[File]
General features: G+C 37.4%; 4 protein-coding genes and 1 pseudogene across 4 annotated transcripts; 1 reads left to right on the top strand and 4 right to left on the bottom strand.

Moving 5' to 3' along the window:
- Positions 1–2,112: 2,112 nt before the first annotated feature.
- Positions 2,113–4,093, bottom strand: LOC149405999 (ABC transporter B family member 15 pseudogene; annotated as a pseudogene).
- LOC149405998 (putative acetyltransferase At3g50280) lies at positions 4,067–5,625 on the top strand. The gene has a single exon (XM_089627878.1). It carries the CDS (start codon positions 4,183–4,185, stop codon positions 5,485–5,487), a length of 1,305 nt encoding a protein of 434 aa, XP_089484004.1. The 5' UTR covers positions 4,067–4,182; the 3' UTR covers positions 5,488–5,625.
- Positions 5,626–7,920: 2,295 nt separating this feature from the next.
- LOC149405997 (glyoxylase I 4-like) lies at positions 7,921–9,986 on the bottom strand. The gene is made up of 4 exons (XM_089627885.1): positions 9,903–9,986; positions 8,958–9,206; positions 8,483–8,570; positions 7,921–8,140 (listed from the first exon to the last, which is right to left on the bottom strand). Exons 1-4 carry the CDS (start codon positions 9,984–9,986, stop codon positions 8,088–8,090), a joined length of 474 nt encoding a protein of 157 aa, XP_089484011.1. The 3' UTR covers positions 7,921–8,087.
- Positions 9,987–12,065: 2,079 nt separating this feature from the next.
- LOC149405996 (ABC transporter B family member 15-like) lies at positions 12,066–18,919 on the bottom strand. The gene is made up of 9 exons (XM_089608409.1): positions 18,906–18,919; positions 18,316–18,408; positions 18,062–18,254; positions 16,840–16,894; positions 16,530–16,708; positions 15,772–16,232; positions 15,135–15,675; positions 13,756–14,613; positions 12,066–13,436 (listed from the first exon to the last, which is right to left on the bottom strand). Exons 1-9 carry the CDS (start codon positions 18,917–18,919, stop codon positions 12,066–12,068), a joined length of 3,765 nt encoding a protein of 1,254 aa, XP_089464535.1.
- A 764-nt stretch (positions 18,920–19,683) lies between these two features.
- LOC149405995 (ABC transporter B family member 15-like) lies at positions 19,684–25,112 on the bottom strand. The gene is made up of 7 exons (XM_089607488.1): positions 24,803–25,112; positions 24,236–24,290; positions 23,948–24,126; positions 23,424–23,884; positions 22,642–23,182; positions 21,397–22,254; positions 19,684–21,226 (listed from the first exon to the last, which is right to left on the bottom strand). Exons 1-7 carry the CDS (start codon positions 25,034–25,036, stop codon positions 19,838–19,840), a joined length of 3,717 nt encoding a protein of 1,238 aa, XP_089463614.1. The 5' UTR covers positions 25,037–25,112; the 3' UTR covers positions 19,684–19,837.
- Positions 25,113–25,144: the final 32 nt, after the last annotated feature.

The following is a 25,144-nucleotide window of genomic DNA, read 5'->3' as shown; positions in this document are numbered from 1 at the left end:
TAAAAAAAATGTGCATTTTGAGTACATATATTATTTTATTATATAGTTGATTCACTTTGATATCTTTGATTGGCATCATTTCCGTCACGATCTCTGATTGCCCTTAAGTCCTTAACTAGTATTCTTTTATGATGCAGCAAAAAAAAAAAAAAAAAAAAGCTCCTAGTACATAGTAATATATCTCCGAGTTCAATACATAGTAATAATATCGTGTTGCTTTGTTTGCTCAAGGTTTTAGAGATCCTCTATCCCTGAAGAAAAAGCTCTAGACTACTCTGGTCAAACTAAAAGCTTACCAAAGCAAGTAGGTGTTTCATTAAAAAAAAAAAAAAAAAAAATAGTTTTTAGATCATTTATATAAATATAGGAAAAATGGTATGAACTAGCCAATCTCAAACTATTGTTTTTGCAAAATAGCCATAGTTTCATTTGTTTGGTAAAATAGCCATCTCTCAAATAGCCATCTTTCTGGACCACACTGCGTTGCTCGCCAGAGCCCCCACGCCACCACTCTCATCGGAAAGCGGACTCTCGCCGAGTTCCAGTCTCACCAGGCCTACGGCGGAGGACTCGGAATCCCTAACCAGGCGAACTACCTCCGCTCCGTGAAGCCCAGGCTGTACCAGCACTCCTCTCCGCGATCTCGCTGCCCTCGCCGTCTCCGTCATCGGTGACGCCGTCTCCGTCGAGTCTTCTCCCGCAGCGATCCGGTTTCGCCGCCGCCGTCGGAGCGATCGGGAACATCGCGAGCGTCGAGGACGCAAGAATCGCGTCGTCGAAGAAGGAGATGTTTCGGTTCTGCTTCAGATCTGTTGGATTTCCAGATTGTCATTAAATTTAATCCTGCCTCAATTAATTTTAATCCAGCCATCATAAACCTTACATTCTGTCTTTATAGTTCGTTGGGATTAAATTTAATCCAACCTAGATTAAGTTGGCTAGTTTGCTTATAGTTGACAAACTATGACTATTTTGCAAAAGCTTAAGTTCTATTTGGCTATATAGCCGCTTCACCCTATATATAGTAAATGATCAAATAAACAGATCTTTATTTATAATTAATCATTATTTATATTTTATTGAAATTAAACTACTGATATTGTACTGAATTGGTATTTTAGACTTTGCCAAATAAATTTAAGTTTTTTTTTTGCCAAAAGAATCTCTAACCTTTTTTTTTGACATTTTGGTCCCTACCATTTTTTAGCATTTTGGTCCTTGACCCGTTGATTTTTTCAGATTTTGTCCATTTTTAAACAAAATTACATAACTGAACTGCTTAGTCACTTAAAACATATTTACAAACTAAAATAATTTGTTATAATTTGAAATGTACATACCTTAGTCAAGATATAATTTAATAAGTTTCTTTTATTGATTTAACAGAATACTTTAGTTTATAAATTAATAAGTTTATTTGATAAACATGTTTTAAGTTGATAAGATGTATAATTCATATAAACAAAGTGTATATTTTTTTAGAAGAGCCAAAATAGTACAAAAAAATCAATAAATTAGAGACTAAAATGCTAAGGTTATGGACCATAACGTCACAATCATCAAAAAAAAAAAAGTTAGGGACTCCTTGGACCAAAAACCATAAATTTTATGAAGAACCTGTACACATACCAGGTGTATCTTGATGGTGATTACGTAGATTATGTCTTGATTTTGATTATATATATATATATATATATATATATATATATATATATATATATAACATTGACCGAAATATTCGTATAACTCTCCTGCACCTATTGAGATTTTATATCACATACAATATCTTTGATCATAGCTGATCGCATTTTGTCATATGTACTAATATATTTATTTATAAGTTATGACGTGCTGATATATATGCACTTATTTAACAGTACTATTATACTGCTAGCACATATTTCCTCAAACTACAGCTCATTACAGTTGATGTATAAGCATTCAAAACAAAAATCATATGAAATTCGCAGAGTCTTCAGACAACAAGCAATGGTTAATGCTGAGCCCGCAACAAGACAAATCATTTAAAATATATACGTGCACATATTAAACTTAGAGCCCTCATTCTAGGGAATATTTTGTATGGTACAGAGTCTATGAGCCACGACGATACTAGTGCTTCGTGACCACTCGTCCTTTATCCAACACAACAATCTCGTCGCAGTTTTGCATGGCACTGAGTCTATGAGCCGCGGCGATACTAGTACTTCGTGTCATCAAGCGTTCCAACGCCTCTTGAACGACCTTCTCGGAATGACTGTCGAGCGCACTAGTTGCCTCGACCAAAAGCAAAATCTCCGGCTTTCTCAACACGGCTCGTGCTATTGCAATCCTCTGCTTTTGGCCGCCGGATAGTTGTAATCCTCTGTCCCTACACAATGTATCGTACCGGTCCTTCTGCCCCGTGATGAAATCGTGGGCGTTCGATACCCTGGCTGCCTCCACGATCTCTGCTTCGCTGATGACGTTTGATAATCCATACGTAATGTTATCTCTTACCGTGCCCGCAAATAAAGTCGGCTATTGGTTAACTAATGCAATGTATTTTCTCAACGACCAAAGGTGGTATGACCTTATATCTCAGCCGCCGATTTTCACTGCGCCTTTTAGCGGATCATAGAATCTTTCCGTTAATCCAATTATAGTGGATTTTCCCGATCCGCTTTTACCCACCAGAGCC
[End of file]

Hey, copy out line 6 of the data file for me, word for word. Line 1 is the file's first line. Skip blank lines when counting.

- Positions 5,626–7,920: 2,295 nt separating this feature from the next.